Videos by American Songwriter
Joy Williams and John Paul White are no strangers to performing cover songs. What’s been so exciting about the songs they’ve chosen throughout their short career is the range of artists they’ve opted to embrace that don’t fit into their rootsy image. Who could have imagined that the duo’s take on UK downtempo group Portishead’s “Sour Times” could work so well? Williams’ vocal take is beautified compared to original singer Beth Gibbon’s more dour (but still awesome) approach. There’s still a haunting air about the track when the track unleashes a fury starting with piano stabs that is further accentuated by White’s underrated singing prowess.
The four-track EP Is rounded out by a cover of Elliott Smith’s “Between The Bars,” a glowing duet where the group’s voices intertwine throughout the song, a cover of Michael Jackon’s “Billie Jean,” and a stripped down version of The Romantic’s hit classic “Talking In Your Sleep.” The latter is driven primarily by piano, although White’s guitar peeks through occasionally.
Fans who have followed the group’s numerous EP and official live recordings will have already heard how they attack “Billie Jean” and “Sour Times” while the Romantics and Smith covers are new territory. The good news is that the former two tracks aren’t just rehashed versions already available on other releases (the VH1 Unplugged EP, for example), giving this 10″ four very worthwhile tracks that fans old and new alike will cherish.
When Legacy Recordings’ massive 47-CD Bob Dylan box set was announced months ago, one “non-album” collection collected two discs worth of Dylan material that was named Side Tracks.” While the collection in and of itself has been only available to this point to those willing to shell out $200, the set has been freed to the masses (or at least those who have a turntable at their disposal) to the tune of $40 across a lovely 200g vinyl set.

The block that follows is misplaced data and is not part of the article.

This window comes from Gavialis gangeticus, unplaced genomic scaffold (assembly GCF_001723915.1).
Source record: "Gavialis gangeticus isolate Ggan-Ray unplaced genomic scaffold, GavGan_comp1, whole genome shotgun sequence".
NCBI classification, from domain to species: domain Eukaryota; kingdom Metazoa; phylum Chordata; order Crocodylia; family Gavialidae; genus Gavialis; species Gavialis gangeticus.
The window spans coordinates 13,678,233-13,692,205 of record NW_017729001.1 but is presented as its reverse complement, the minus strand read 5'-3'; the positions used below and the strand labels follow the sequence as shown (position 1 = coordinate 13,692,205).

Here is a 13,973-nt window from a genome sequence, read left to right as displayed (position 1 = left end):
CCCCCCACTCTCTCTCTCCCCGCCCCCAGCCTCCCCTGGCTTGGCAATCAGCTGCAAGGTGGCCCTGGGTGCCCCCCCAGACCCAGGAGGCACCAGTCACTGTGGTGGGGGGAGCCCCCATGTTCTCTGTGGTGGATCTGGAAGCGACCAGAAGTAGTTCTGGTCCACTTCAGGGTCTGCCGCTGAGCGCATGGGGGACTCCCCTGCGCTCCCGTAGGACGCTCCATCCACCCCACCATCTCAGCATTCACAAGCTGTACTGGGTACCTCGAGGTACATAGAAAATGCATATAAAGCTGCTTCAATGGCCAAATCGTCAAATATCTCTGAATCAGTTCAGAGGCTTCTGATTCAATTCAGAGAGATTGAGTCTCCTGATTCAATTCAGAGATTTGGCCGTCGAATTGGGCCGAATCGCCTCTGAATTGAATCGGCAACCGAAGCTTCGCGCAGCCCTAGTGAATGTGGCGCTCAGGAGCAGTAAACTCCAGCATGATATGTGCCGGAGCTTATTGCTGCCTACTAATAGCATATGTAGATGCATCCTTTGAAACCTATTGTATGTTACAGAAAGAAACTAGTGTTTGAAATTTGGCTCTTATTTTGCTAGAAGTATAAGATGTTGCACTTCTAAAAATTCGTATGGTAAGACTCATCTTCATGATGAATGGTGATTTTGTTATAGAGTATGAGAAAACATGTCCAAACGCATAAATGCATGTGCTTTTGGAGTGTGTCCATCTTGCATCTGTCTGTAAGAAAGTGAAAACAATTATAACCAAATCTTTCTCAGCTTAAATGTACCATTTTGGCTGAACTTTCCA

None of the 30 tracks on the set are all that rare, merely scattered among a bevy of other compilations (primarily the beloved Biograph box set), bet it studio, live, or soundtrack recordings. Hardcore Dylan fans likely own the material anyway, but for someone looking to go beyond the standard hits to dig a bit deeper, Side Tracks is an excellent place to start.
Recorded in June of 2013 prior to his appearance at Bonnaroo, Johnson who had previously scheduled this gig at the Third Man Studios, reeled off a dozen tracks for those who were lucky enough to score tickets on short notice. At the time, one-third of these tracks hadn’t seen their studio counterparts released, although that would be rectified when From Here To Now To You hit shelves a few months later in September.
Seeing/hearing Jack Johnson live lends to seeing just what a normal guy he is. There’s virtually nothing seems “rock star” about him, although his shows always sell well (even in large amphitheaters). Therein lies his charm: you can just as easily see yourself enjoying time with him at a large music event or on a Sunday morning brunch eating banana pancakes before a trip out to the ocean with your surfboards.
Of course being at the house that Jack White built, Johnson couldn’t help but pay tribute as he sang The White Stripes’ “We Are Going To Be Friends.” To get a sense of what awaits on the Third Man set, hear Jack Johnson sing the warm “Better Together” at a 2009 performance from Paris:
It’s worth noting that if you happen to miss this LP on Black Friday that it will be available at other outlets in March 2014, so it’s technically a windowed release at independent stores for the next few months. However, Jack’s sunny music (and disposition) can help keep those winter blues away that await us before March.
It’s hard to believe that the influential No Depression album is nearing a quarter century in age. In January, Columbia is releasing a Legacy Edition of the album, remastered by Vic Anesini (sure to please audiophiles), that will be expanded to 2 CDs, including a disc full of demos. However, there are two tracks from the album’s sessions that will not see release on the expanded set.
This Black Friday RSD 45 will include two covers, “I Wanna Be Your Dog” originally by The Stooges and “Commotion” by Creedence Clearwater Revival. Uncle Tupelo’s flip of The Stooges’ track is ear-opening, replacing the angst-ridden, gloomy original feel with a boppy, frat-party-like vibe. Sure, a heavy guitar is noticeable in spots, but it’s the lighthearted acoustic guitar and trippy drums that drive the mood… at least until the last 30 seconds when the band flip gears to 1969 to pay homage to The Stooges.
For a full list of Black Friday releases, head here.